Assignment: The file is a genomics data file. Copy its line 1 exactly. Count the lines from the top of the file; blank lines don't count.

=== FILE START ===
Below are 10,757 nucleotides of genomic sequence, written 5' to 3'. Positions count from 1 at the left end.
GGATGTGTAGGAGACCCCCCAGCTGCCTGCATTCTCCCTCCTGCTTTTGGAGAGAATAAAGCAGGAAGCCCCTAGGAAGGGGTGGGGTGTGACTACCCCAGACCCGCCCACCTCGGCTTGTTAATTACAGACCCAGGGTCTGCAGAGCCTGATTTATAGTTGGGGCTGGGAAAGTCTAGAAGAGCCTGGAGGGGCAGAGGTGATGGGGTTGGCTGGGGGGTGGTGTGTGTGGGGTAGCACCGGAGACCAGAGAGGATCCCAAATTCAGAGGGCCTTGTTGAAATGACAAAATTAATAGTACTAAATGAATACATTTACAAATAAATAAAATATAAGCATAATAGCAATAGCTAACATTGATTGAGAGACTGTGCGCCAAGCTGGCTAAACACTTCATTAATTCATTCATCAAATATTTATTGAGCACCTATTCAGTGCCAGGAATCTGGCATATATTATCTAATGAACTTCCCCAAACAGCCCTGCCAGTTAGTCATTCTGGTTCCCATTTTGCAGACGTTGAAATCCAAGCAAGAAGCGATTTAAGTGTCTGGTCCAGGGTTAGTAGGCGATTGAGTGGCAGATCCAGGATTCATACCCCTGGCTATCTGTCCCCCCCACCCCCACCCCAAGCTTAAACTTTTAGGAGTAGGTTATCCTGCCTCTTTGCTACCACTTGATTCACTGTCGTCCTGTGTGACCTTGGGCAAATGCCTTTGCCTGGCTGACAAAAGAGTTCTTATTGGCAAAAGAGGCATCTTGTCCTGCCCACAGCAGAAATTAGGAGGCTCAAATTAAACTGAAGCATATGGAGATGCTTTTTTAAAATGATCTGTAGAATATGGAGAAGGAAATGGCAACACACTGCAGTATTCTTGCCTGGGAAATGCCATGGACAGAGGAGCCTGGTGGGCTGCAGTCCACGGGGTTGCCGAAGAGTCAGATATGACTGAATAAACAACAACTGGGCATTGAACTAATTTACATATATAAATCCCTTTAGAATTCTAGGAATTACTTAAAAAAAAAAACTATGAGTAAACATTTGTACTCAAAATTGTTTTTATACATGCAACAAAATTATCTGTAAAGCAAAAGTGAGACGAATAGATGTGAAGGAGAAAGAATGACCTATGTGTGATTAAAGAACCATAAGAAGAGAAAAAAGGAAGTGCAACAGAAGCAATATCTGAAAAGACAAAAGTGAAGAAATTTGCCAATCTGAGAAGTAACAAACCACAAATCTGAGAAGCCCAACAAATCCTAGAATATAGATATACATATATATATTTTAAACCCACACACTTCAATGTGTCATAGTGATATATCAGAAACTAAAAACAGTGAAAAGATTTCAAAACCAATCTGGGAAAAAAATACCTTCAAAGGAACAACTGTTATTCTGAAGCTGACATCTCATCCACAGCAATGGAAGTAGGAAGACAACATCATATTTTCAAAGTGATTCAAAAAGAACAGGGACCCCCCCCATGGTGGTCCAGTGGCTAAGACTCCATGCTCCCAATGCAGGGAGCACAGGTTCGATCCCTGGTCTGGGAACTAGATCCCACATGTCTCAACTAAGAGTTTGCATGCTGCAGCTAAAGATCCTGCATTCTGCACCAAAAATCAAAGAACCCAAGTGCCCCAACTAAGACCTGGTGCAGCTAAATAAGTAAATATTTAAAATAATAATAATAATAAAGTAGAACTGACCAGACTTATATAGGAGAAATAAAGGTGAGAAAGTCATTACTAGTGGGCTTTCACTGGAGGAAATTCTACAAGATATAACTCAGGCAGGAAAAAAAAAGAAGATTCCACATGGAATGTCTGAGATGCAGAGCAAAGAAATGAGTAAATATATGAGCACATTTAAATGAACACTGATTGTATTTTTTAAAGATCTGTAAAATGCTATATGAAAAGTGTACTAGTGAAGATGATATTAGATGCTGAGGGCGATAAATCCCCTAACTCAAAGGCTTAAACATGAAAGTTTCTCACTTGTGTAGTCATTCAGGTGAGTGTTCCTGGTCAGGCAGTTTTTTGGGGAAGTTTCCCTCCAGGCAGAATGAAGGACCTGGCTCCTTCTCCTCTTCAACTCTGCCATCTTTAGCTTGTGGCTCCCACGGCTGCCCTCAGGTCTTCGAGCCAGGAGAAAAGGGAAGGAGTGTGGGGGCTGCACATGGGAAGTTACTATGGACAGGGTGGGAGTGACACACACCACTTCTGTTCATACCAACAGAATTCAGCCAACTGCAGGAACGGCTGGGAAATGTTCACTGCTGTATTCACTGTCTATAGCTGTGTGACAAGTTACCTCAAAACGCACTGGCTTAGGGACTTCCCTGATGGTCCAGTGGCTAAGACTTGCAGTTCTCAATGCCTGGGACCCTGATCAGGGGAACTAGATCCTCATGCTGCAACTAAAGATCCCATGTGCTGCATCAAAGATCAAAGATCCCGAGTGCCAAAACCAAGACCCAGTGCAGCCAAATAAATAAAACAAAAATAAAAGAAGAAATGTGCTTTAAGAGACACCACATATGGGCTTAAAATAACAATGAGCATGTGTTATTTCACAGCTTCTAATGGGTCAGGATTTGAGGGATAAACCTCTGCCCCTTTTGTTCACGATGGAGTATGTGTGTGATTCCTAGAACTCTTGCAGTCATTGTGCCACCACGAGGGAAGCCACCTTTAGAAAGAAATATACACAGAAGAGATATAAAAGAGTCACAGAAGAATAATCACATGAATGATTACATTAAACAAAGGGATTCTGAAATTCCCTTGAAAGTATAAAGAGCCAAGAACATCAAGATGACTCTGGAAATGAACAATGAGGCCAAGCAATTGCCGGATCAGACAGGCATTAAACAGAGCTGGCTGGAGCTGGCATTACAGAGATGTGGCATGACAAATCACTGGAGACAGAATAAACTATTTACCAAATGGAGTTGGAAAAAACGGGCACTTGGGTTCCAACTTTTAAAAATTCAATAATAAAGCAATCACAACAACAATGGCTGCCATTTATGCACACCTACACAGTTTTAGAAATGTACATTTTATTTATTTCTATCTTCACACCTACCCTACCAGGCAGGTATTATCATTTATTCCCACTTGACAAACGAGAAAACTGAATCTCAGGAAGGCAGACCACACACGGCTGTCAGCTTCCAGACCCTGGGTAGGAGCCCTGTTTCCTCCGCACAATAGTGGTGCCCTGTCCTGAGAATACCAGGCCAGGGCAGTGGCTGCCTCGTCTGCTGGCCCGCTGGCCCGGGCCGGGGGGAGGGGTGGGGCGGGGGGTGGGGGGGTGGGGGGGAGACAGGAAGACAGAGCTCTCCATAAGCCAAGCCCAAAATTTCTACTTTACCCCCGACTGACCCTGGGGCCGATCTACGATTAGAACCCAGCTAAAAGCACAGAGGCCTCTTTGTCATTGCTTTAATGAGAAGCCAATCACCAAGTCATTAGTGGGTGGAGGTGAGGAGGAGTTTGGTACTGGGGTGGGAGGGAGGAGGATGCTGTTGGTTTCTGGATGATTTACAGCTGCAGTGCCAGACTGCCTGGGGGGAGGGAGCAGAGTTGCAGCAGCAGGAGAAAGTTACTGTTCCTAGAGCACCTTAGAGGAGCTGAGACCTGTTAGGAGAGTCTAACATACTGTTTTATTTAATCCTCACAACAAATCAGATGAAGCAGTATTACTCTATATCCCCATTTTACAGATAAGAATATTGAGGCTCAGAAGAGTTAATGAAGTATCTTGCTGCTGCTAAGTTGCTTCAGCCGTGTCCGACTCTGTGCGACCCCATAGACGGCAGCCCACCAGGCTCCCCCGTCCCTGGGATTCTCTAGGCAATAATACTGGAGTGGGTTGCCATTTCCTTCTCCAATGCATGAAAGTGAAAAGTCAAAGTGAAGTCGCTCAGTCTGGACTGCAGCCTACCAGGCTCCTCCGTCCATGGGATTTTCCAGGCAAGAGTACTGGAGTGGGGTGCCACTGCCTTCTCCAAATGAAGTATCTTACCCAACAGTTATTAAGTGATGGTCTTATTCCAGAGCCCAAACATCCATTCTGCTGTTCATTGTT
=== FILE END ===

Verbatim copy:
Below are 10,757 nucleotides of genomic sequence, written 5' to 3'. Positions count from 1 at the left end.